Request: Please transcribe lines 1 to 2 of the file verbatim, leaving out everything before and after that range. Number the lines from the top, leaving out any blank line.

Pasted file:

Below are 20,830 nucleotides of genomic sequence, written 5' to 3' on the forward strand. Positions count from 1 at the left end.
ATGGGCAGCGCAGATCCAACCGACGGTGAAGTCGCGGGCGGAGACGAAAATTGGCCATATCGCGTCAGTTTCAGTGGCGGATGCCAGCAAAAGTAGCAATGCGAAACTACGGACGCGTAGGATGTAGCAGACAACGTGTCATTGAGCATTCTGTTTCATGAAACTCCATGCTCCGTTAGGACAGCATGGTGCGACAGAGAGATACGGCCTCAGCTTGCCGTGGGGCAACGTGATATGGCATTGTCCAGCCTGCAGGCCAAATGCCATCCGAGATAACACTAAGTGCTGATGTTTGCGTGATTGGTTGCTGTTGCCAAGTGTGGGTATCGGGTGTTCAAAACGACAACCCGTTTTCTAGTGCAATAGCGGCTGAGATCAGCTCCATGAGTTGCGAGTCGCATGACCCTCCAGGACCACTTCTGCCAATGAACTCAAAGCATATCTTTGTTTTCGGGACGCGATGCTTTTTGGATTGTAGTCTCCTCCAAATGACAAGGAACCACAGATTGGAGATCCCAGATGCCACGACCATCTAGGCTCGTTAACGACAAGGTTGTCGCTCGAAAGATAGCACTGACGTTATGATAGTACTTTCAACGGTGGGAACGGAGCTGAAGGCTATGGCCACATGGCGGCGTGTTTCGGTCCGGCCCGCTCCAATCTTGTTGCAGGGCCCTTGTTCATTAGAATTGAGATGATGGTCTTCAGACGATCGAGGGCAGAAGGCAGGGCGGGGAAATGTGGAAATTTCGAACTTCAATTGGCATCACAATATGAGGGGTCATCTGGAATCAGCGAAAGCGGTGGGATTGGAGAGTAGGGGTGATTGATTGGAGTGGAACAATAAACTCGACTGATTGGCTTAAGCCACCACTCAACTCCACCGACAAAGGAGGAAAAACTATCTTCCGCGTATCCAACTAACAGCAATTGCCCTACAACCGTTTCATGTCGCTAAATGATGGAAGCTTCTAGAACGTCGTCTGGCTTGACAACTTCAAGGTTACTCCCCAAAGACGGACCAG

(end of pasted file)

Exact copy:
Below are 20,830 nucleotides of genomic sequence, written 5' to 3' on the forward strand. Positions count from 1 at the left end.
ATGGGCAGCGCAGATCCAACCGACGGTGAAGTCGCGGGCGGAGACGAAAATTGGCCATATCGCGTCAGTTTCAGTGGCGGATGCCAGCAAAAGTAGCAATGCGAAACTACGGACGCGTAGGATGTAGCAGACAACGTGTCATTGAGCATTCTGTTTCATGAAACTCCATGCTCCGTTAGGACAGCATGGTGCGACAGAGAGATACGGCCTCAGCTTGCCGTGGGGCAACGTGATATGGCATTGTCCAGCCTGCAGGCCAAATGCCATCCGAGATAACACTAAGTGCTGATGTTTGCGTGATTGGTTGCTGTTGCCAAGTGTGGGTATCGGGTGTTCAAAACGACAACCCGTTTTCTAGTGCAATAGCGGCTGAGATCAGCTCCATGAGTTGCGAGTCGCATGACCCTCCAGGACCACTTCTGCCAATGAACTCAAAGCATATCTTTGTTTTCGGGACGCGATGCTTTTTGGATTGTAGTCTCCTCCAAATGACAAGGAACCACAGATTGGAGATCCCAGATGCCACGACCATCTAGGCTCGTTAACGACAAGGTTGTCGCTCGAAAGATAGCACTGACGTTATGATAGTACTTTCAACGGTGGGAACGGAGCTGAAGGCTATGGCCACATGGCGGCGTGTTTCGGTCCGGCCCGCTCCAATCTTGTTGCAGGGCCCTTGTTCATTAGAATTGAGATGATGGTCTTCAGACGATCGAGGGCAGAAGGCAGGGCGGGGAAATGTGGAAATTTCGAACTTCAATTGGCATCACAATATGAGGGGTCATCTGGAATCAGCGAAAGCGGTGGGATTGGAGAGTAGGGGTGATTGATTGGAGTGGAACAATAAACTCGACTGATTGGCTTAAGCCACCACTCAACTCCACCGACAAAGGAGGAAAAACTATCTTCCGCGTATCCAACTAACAGCAATTGCCCTACAACCGTTTCATGTCGCTAAATGATGGAAGCTTCTAGAACGTCGTCTGGCTTGACAACTTCAAGGTTACTCCCCAAAGACGGACCAG